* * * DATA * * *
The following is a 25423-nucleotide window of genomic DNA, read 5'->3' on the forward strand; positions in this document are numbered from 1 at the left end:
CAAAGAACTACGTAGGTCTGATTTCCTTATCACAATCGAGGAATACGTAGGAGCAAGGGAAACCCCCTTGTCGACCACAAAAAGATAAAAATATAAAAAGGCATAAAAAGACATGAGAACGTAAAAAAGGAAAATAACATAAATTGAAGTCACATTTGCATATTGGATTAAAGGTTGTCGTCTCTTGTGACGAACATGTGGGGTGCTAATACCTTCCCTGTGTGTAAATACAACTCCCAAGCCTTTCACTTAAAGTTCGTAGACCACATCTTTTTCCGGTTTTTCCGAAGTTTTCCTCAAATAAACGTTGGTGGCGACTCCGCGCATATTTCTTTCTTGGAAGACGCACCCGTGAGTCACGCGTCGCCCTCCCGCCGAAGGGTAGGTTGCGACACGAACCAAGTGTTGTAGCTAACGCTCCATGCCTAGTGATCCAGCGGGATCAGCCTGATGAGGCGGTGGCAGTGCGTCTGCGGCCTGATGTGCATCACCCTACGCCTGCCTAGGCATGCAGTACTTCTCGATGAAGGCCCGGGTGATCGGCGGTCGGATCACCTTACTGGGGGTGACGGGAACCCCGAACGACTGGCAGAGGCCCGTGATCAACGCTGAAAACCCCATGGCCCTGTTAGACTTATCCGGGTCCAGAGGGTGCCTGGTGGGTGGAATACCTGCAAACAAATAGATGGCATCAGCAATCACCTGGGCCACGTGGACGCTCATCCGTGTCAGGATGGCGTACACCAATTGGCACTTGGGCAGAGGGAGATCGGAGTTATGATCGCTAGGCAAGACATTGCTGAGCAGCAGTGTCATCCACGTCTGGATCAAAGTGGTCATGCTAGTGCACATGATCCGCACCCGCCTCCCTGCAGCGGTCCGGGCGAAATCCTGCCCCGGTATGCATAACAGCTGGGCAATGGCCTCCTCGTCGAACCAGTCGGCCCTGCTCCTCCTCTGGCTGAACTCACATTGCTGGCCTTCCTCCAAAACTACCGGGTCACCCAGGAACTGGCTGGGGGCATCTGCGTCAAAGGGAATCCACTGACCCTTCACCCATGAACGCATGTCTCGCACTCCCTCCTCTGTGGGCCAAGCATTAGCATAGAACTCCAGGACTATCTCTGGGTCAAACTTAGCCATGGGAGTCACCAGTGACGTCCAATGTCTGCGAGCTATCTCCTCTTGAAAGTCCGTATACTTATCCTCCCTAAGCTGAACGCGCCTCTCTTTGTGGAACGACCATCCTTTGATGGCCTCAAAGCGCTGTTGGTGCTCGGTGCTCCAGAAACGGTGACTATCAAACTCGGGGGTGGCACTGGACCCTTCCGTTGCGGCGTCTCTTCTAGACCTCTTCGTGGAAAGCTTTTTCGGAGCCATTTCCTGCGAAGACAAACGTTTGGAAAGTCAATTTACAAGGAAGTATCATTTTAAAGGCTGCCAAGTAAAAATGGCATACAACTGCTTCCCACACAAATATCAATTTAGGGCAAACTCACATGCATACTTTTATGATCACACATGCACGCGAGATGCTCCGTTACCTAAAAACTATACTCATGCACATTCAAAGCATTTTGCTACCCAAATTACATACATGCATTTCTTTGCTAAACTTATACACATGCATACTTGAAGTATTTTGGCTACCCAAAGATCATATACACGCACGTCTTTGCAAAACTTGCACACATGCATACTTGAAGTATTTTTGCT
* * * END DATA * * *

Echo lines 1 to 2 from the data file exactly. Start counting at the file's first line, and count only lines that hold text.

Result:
The following is a 25423-nucleotide window of genomic DNA, read 5'->3' on the forward strand; positions in this document are numbered from 1 at the left end:
CAAAGAACTACGTAGGTCTGATTTCCTTATCACAATCGAGGAATACGTAGGAGCAAGGGAAACCCCCTTGTCGACCACAAAAAGATAAAAATATAAAAAGGCATAAAAAGACATGAGAACGTAAAAAAGGAAAATAACATAAATTGAAGTCACATTTGCATATTGGATTAAAGGTTGTCGTCTCTTGTGACGAACATGTGGGGTGCTAATACCTTCCCTGTGTGTAAATACAACTCCCAAGCCTTTCACTTAAAGTTCGTAGACCACATCTTTTTCCGGTTTTTCCGAAGTTTTCCTCAAATAAACGTTGGTGGCGACTCCGCGCATATTTCTTTCTTGGAAGACGCACCCGTGAGTCACGCGTCGCCCTCCCGCCGAAGGGTAGGTTGCGACACGAACCAAGTGTTGTAGCTAACGCTCCATGCCTAGTGATCCAGCGGGATCAGCCTGATGAGGCGGTGGCAGTGCGTCTGCGGCCTGATGTGCATCACCCTACGCCTGCCTAGGCATGCAGTACTTCTCGATGAAGGCCCGGGTGATCGGCGGTCGGATCACCTTACTGGGGGTGACGGGAACCCCGAACGACTGGCAGAGGCCCGTGATCAACGCTGAAAACCCCATGGCCCTGTTAGACTTATCCGGGTCCAGAGGGTGCCTGGTGGGTGGAATACCTGCAAACAAATAGATGGCATCAGCAATCACCTGGGCCACGTGGACGCTCATCCGTGTCAGGATGGCGTACACCAATTGGCACTTGGGCAGAGGGAGATCGGAGTTATGATCGCTAGGCAAGACATTGCTGAGCAGCAGTGTCATCCACGTCTGGATCAAAGTGGTCATGCTAGTGCACATGATCCGCACCCGCCTCCCTGCAGCGGTCCGGGCGAAATCCTGCCCCGGTATGCATAACAGCTGGGCAATGGCCTCCTCGTCGAACCAGTCGGCCCTGCTCCTCCTCTGGCTGAACTCACATTGCTGGCCTTCCTCCAAAACTACCGGGTCACCCAGGAACTGGCTGGGGGCATCTGCGTCAAAGGGAATCCACTGACCCTTCACCCATGAACGCATGTCTCGCACTCCCTCCTCTGTGGGCCAAGCATTAGCATAGAACTCCAGGACTATCTCTGGGTCAAACTTAGCCATGGGAGTCACCAGTGACGTCCAATGTCTGCGAGCTATCTCCTCTTGAAAGTCCGTATACTTATCCTCCCTAAGCTGAACGCGCCTCTCTTTGTGGAACGACCATCCTTTGATGGCCTCAAAGCGCTGTTGGTGCTCGGTGCTCCAGAAACGGTGACTATCAAACTCGGGGGTGGCACTGGACCCTTCCGTTGCGGCGTCTCTTCTAGACCTCTTCGTGGAAAGCTTTTTCGGAGCCATTTCCTGCGAAGACAAACGTTTGGAAAGTCAATTTACAAGGAAGTATCATTTTAAAGGCTGCCAAGTAAAAATGGCATACAACTGCTTCCCACACAAATATCAATTTAGGGCAAACTCACATGCATACTTTTATGATCACACATGCACGCGAGATGCTCCGTTACCTAAAAACTATACTCATGCACATTCAAAGCATTTTGCTACCCAAATTACATACATGCATTTCTTTGCTAAACTTATACACATGCATACTTGAAGTATTTTGGCTACCCAAAGATCATATACACGCACGTCTTTGCAAAACTTGCACACATGCATACTTGAAGTATTTTTGCT